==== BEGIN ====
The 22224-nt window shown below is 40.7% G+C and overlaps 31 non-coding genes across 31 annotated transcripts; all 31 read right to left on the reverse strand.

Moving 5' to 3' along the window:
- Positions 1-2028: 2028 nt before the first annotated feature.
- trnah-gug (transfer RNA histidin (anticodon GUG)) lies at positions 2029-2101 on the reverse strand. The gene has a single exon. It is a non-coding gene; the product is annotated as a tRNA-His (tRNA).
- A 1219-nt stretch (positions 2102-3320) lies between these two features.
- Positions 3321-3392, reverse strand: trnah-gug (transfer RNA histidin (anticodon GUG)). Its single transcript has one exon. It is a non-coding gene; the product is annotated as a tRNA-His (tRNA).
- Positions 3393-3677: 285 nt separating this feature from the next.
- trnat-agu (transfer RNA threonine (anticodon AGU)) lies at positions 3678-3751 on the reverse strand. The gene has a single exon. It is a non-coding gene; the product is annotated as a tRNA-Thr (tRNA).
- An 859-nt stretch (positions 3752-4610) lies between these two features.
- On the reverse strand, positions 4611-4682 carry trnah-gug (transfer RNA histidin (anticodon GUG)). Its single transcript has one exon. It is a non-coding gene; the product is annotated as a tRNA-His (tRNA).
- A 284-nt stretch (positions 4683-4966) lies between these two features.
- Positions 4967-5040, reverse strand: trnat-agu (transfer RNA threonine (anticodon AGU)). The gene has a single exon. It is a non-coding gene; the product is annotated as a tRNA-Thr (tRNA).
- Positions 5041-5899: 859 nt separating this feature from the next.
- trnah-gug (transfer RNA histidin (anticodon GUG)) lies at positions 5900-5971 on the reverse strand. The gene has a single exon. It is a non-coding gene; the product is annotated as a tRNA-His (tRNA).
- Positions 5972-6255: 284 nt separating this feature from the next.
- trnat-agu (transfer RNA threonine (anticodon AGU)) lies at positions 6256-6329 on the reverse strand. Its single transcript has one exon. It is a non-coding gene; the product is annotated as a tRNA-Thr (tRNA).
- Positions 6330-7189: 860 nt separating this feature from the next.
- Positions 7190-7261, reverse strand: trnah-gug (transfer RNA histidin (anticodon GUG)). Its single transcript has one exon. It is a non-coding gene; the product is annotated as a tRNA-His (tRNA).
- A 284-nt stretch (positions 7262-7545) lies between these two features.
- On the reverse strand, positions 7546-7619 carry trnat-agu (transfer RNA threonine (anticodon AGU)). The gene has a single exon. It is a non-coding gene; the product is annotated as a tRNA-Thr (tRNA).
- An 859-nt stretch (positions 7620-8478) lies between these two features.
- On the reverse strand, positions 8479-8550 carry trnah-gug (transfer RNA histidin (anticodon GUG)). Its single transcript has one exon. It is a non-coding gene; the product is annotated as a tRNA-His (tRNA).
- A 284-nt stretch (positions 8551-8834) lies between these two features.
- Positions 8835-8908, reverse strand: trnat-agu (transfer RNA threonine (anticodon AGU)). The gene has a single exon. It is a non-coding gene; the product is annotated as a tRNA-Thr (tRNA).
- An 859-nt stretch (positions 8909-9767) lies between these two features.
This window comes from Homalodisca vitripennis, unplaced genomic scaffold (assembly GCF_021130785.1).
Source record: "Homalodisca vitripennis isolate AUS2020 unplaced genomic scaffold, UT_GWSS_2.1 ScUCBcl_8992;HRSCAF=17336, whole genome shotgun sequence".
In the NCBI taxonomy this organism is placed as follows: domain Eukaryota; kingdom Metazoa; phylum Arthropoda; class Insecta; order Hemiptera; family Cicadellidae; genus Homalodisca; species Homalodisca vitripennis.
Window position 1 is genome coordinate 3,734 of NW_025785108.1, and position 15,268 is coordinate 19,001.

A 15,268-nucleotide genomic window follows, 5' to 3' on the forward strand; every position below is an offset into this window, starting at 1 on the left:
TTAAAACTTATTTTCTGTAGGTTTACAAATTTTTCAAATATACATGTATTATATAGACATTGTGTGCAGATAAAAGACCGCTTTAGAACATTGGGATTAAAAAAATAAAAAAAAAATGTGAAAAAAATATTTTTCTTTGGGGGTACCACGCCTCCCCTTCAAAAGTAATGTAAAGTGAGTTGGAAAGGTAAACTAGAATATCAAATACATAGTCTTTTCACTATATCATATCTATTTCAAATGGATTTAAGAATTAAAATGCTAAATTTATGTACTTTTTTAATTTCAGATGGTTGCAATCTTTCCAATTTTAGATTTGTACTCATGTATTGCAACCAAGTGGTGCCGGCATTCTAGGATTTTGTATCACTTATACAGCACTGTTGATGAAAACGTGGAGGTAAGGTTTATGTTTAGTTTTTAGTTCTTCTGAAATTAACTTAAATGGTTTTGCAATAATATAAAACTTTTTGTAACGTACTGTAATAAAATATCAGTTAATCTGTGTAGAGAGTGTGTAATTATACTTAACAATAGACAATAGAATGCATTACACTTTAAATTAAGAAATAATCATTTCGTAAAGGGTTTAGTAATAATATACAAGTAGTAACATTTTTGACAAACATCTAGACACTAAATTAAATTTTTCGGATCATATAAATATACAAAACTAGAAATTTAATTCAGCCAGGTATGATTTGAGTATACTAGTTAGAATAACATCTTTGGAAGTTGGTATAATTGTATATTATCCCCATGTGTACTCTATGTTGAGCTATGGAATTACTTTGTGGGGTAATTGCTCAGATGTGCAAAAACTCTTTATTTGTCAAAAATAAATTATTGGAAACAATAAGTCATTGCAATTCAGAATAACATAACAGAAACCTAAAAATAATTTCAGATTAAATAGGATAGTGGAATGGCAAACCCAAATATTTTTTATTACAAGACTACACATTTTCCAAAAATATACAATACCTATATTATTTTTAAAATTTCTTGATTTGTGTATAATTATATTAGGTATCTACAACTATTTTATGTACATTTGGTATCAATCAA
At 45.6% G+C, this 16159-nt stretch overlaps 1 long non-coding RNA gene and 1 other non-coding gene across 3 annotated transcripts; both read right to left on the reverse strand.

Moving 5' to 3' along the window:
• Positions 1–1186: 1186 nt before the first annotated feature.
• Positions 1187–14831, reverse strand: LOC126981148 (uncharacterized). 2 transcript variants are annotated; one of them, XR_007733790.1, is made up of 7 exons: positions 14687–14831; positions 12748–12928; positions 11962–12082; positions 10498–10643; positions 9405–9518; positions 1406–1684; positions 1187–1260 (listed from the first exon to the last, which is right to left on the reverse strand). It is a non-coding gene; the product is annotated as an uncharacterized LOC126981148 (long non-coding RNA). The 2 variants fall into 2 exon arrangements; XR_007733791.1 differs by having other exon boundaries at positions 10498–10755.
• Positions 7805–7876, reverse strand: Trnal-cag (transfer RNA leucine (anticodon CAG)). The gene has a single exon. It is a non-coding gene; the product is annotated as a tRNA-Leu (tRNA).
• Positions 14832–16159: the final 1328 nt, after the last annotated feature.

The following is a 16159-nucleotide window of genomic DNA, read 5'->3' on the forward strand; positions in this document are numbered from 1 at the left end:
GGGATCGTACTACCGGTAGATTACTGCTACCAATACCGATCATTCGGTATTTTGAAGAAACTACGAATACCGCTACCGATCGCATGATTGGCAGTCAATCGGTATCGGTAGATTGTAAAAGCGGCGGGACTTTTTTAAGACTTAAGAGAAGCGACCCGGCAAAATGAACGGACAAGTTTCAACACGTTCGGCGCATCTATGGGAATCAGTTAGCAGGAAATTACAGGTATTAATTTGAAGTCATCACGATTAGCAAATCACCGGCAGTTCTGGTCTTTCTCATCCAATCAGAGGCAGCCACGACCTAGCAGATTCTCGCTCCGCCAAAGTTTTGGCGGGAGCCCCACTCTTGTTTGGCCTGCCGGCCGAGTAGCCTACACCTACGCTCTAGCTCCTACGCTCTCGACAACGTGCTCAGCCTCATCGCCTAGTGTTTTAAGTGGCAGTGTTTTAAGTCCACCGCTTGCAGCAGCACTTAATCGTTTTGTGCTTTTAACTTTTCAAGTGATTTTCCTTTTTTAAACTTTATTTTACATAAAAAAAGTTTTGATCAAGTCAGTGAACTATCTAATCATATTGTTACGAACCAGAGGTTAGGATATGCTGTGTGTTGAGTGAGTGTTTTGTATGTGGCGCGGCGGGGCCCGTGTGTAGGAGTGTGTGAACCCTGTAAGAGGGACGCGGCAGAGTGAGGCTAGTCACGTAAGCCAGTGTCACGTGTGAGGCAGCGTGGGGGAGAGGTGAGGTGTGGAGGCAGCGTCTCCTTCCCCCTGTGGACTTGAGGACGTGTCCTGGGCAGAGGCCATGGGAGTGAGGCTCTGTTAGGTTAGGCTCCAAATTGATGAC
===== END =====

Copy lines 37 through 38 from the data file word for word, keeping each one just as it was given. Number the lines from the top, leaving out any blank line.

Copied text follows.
• Positions 14832–16159: the final 1328 nt, after the last annotated feature.

The following is a 16159-nucleotide window of genomic DNA, read 5'->3' on the forward strand; positions in this document are numbered from 1 at the left end: